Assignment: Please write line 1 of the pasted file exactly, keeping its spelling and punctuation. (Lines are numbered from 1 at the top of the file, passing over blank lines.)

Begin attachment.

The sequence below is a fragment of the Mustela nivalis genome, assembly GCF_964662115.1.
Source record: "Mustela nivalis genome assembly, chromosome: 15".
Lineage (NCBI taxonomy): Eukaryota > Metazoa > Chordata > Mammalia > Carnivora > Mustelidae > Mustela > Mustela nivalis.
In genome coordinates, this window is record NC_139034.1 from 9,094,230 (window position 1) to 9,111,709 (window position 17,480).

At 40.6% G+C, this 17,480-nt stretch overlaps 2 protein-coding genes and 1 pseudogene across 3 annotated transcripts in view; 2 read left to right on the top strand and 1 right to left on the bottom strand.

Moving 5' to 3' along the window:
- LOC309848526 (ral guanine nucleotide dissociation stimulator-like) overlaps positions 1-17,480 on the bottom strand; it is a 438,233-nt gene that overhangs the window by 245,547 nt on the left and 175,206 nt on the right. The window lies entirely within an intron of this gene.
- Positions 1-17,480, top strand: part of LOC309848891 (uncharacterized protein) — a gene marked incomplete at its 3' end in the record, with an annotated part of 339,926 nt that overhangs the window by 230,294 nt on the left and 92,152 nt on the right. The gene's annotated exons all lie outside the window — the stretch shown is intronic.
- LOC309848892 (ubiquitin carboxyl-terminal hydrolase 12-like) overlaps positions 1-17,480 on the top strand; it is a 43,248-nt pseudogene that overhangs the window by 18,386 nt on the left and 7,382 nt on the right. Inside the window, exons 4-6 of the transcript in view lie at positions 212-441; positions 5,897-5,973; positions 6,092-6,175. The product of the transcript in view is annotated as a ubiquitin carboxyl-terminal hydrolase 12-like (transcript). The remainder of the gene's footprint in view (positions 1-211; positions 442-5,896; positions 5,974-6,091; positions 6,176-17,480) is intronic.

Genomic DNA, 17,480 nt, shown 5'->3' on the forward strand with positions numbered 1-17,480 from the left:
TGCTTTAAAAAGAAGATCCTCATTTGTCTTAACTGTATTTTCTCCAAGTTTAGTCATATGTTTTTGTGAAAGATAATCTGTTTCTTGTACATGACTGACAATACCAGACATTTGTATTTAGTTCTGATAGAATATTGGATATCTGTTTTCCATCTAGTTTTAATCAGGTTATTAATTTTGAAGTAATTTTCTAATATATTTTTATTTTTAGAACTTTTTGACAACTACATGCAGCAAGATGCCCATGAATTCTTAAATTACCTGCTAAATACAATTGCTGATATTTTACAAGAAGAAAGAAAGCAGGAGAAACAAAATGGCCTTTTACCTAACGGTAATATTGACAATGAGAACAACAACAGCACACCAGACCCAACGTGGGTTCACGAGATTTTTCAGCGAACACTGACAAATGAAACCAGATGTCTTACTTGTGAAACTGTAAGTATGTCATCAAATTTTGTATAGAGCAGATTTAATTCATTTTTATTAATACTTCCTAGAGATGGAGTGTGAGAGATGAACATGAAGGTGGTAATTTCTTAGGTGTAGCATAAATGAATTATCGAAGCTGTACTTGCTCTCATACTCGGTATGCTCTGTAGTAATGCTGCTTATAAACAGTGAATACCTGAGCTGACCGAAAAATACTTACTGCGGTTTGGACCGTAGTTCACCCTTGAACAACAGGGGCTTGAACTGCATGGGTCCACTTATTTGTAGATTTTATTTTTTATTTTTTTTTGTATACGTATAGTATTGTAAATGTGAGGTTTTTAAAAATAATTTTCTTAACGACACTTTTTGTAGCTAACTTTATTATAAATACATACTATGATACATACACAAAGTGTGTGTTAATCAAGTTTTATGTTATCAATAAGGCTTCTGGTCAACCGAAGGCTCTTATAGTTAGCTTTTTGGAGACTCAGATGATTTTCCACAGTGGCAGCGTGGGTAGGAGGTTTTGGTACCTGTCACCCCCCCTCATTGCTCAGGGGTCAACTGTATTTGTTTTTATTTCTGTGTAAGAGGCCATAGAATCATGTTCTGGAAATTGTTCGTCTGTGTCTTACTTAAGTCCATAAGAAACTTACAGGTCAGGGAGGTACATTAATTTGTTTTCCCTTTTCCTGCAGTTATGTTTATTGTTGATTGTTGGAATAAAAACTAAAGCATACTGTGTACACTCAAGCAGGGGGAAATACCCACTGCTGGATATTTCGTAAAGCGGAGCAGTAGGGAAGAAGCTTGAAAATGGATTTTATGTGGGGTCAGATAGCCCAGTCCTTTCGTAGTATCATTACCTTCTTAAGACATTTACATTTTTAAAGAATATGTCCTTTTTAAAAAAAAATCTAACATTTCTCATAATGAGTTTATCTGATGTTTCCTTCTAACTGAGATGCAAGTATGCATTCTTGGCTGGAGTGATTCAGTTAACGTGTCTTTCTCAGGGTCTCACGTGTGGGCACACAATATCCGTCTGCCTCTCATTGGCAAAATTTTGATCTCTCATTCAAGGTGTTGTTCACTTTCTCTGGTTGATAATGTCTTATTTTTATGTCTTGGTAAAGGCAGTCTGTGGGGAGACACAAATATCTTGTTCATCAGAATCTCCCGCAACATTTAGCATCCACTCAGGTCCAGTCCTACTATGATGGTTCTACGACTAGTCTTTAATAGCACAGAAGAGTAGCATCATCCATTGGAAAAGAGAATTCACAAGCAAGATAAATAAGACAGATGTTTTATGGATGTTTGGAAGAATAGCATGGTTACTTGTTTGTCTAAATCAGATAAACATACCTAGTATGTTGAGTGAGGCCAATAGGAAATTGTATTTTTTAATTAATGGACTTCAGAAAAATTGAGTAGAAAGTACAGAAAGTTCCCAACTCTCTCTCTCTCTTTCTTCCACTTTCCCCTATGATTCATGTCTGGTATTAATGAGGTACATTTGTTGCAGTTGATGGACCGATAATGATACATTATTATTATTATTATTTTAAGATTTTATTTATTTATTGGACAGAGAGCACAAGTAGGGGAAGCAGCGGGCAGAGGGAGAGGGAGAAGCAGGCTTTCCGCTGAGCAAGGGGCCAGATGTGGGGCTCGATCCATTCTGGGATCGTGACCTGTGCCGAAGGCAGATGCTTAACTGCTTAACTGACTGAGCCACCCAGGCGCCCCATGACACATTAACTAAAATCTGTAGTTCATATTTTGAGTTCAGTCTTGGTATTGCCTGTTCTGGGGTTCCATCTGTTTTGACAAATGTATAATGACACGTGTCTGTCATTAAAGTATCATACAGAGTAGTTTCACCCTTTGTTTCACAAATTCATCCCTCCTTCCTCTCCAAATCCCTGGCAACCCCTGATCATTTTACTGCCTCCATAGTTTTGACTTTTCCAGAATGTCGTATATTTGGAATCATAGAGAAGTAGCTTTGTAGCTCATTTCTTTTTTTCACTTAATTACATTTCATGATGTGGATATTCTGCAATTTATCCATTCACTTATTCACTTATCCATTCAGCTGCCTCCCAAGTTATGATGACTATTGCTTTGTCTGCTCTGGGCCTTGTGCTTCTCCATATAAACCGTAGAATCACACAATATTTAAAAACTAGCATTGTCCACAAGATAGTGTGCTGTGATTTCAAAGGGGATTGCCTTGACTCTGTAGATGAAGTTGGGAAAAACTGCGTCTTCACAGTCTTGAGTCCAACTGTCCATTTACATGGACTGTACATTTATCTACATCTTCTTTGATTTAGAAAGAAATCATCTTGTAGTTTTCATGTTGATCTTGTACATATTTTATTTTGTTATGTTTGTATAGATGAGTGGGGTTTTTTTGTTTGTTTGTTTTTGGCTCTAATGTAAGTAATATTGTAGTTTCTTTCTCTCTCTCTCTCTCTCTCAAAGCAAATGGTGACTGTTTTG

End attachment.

The sequence below is a fragment of the Mustela nivalis genome, assembly GCF_964662115.1.